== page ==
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Since forming in the 1920s, the Harlem Globetrotters have continued to entertain millions of parents, children, and general basketball admirers with a trademark blend of athletic precision and razzle-dazzle showmanship. For the team's 2014 tour, a rotating roster of Globetrotter favorites—including three female players—takes to the hardwood each game. Spectators might spot veteran guard TNT sharing a behind-the-back pass with dunker Quake, whose high jump once cleared 7 feet, cruelly dashing his dreams of working in a ceiling-fan store. The Globetrotters might also present a study in contrasts with 5-foot-2 Too Tall and 7-foot-4 Stretch, the team’s tallest member.
During each Globetrotters game, youngsters laugh along and witness the jovial jocks performing classic routines of unconventional passing and sudden transmutations of water into confetti. To infuse their visits with an extra shot of unpredictability, the Globetrotters also let fans in each city vote on special rules for every game; past rules have included the use of a four-point shot and the installation of a penalty box. Over the years, similar antics have followed the Globetrotters around the world, including to 122 countries and territories and all six continents on which basketballs grow naturally. The Globetrotters’ extensive travels haven’t gone unnoticed: they’re one of the few teams to earn a spot in the Naismith Memorial Basketball Hall of Fame as ambassadors of the sport.
Psychedelic lighting, clouds of fog, and thumping beats fill Laser Tag of Buford’s 7,000-square-foot, two-level arena. From behind rectangular obstacles and stacks of barrels, up to 28 players dodge incoming laser blasts while firing at foes during battles that commence every 20 minutes. Throughout each bout, computerized weapons and sound system¬–equipped vests help participants stay abreast of their score, while a large scoreboard updates sideline observers and astronauts watching from space. After their game, guests can explore the facility’s remaining 4,000 square feet, which house an arcade with more than 20 games and a concession stand stocked with snacks and drinks.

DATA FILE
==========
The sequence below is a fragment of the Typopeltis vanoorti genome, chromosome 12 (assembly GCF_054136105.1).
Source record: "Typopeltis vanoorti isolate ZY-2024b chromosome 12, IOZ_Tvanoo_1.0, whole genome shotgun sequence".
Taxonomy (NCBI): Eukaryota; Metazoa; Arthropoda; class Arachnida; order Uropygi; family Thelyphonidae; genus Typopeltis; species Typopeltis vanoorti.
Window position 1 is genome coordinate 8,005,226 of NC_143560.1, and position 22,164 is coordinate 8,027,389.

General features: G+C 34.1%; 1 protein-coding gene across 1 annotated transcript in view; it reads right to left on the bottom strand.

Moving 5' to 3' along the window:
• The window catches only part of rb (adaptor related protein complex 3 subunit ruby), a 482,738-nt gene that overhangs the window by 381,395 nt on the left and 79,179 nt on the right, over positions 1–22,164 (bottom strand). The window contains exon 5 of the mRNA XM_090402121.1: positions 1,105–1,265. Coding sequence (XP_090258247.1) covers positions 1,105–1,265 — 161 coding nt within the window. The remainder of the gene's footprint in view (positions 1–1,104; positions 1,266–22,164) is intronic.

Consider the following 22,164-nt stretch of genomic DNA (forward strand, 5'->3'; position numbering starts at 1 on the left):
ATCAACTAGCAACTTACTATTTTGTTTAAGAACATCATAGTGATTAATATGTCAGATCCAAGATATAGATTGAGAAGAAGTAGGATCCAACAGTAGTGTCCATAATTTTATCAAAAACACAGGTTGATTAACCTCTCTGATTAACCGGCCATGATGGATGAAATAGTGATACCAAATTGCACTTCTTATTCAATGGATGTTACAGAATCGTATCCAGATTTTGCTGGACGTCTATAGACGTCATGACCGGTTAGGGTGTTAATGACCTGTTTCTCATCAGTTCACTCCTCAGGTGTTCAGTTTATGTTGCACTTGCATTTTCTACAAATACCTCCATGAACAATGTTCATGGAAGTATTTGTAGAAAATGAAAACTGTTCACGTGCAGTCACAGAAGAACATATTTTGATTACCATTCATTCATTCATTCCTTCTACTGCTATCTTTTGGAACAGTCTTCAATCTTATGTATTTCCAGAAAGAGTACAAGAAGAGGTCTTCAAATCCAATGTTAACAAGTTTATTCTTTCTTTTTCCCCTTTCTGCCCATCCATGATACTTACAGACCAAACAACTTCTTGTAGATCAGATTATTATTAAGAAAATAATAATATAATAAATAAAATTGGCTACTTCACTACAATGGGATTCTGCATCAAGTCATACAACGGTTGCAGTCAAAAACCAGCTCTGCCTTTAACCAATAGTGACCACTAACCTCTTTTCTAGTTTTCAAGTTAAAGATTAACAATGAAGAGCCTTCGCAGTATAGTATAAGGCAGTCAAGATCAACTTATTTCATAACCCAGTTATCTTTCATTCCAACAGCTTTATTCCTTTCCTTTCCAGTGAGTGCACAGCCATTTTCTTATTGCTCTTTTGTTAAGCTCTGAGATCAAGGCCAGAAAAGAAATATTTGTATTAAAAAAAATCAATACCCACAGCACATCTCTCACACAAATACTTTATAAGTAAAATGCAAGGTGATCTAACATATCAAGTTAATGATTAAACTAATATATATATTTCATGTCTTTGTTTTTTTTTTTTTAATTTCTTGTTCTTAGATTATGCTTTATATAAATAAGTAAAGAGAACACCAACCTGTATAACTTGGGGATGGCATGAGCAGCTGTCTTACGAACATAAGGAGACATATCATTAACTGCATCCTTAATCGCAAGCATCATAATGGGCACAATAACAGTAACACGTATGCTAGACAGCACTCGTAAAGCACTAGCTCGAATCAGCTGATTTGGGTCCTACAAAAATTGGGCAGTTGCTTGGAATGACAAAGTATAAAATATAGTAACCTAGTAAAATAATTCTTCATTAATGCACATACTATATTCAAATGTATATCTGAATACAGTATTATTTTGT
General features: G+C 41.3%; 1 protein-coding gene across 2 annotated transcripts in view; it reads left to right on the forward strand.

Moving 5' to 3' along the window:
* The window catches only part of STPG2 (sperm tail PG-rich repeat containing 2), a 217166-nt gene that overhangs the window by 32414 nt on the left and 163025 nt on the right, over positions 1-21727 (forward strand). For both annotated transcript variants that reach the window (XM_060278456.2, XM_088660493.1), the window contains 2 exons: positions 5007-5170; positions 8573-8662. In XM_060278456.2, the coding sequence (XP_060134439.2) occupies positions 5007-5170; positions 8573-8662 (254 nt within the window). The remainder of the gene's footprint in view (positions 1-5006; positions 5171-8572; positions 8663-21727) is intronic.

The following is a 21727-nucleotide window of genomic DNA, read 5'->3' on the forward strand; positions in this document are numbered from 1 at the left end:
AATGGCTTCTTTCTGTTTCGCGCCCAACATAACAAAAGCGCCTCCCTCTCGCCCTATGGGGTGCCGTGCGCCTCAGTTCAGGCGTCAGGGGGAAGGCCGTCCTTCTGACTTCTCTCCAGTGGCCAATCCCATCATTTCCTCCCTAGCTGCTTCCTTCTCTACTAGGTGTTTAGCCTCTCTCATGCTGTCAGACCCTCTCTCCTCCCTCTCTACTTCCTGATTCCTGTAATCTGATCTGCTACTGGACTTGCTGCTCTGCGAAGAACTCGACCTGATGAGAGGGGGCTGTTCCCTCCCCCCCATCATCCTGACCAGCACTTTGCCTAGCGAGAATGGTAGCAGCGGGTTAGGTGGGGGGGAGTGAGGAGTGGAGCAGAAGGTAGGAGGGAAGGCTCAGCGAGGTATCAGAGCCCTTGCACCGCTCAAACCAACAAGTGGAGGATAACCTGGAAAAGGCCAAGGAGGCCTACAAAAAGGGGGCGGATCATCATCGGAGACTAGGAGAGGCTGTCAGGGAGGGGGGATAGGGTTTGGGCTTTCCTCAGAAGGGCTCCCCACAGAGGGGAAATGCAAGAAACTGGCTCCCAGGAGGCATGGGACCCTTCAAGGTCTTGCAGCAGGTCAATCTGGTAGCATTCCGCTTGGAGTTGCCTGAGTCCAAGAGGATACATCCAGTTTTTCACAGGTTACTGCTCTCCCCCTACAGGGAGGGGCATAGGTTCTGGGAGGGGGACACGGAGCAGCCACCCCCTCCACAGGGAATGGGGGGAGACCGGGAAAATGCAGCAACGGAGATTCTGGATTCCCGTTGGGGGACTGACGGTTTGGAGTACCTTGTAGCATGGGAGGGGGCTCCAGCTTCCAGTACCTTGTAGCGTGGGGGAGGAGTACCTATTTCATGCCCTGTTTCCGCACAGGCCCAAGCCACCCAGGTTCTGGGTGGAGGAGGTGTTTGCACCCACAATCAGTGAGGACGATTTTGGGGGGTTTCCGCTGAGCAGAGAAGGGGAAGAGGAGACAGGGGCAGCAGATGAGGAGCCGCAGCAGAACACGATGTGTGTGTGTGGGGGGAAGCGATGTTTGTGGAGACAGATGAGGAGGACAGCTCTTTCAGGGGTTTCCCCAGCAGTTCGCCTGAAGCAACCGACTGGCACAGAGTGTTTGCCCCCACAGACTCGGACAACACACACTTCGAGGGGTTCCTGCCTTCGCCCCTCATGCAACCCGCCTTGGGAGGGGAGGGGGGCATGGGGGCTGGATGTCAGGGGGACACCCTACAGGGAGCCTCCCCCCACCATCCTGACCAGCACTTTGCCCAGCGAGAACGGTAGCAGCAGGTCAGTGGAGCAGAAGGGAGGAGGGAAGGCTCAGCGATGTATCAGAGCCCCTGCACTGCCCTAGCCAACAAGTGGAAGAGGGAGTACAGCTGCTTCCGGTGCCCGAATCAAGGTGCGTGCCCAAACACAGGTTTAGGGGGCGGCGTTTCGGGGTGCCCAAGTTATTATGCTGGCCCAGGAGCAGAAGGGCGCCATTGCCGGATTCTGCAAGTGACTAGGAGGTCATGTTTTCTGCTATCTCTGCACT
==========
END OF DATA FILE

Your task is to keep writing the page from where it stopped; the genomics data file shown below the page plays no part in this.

At Havana South Restaurant and Bar, a conga line of authentic Cuban entrees parades out of the kitchen, transporting diners to the Caribbean with dishes such as picadillo a la Cubana and ropa vieja in criolle sauce. The chef draws on his culinary experience to populate the menu with true Cuban cuisine.
Meanwhile, drink enthusiasts can marvel at servers using guava, mango, and passion fruit to brew up refreshing batches of house-made mojitos. The tropical flavor carries over to the eatery's decor as well. A life-size painting of palm trees and domino players on the beach may fool diners into thinking that they're dining on the coast, whereas crimson-hued walls compliment heated salsa nights that are speckled throughout the eatery’s event schedule. Spanish music constantly pours from the speakers, inspiring guests to get up and dance, a practice encouraged by the staff.
Kids 'R' Kids fosters a secure, loving environment in which children can cultivate educational and social prowess. Teachers are certified in infant and child CPR and first aid and participate in ongoing professional developmental training to amass lullabies able to put even power-crazed toddlers to sleep. Programs with customized curriculula are available for infants, toddlers, and preschool-aged youngins, and children ages 5–12 can participate in before-and-after school services offering homework help and themed stations. Special programs cover topics to put kids in good stead for the rest of their lives, such as computers, health and fitness, and insider trading, and summer camps (still open for registration!) delve into the specs of activities such as sports and nutritional cooking. Weeklong classes range from $75 to $249 depending on location and class level.
At Great Play, kids are encouraged to break bottles—virtual ones, arranged on virtual shelves—in the center’s Interactive Arena. They are part of a hand-eye coordination game for kids, in which sensors track their “throws” and the computer-generated bottles projected onto the walls fall accordingly. Another version sees kids honing their throwing arms by aiming for an animated strike zone while a simulated crowd cheers.
But regardless of the specific games kids play on any given day in the 3,000-square-foot arena, each activity hews to the play center’s overall goal: to build kids’ motor skills and athletic abilities from an early age. Programs for younger kids focus on fundamentals, such as running, skipping, dodging, and tumbling. Meanwhile, athletic camps for older kids build skillsets that come in handy during pick-up games on the playground or at their first Olympic trials at age 3.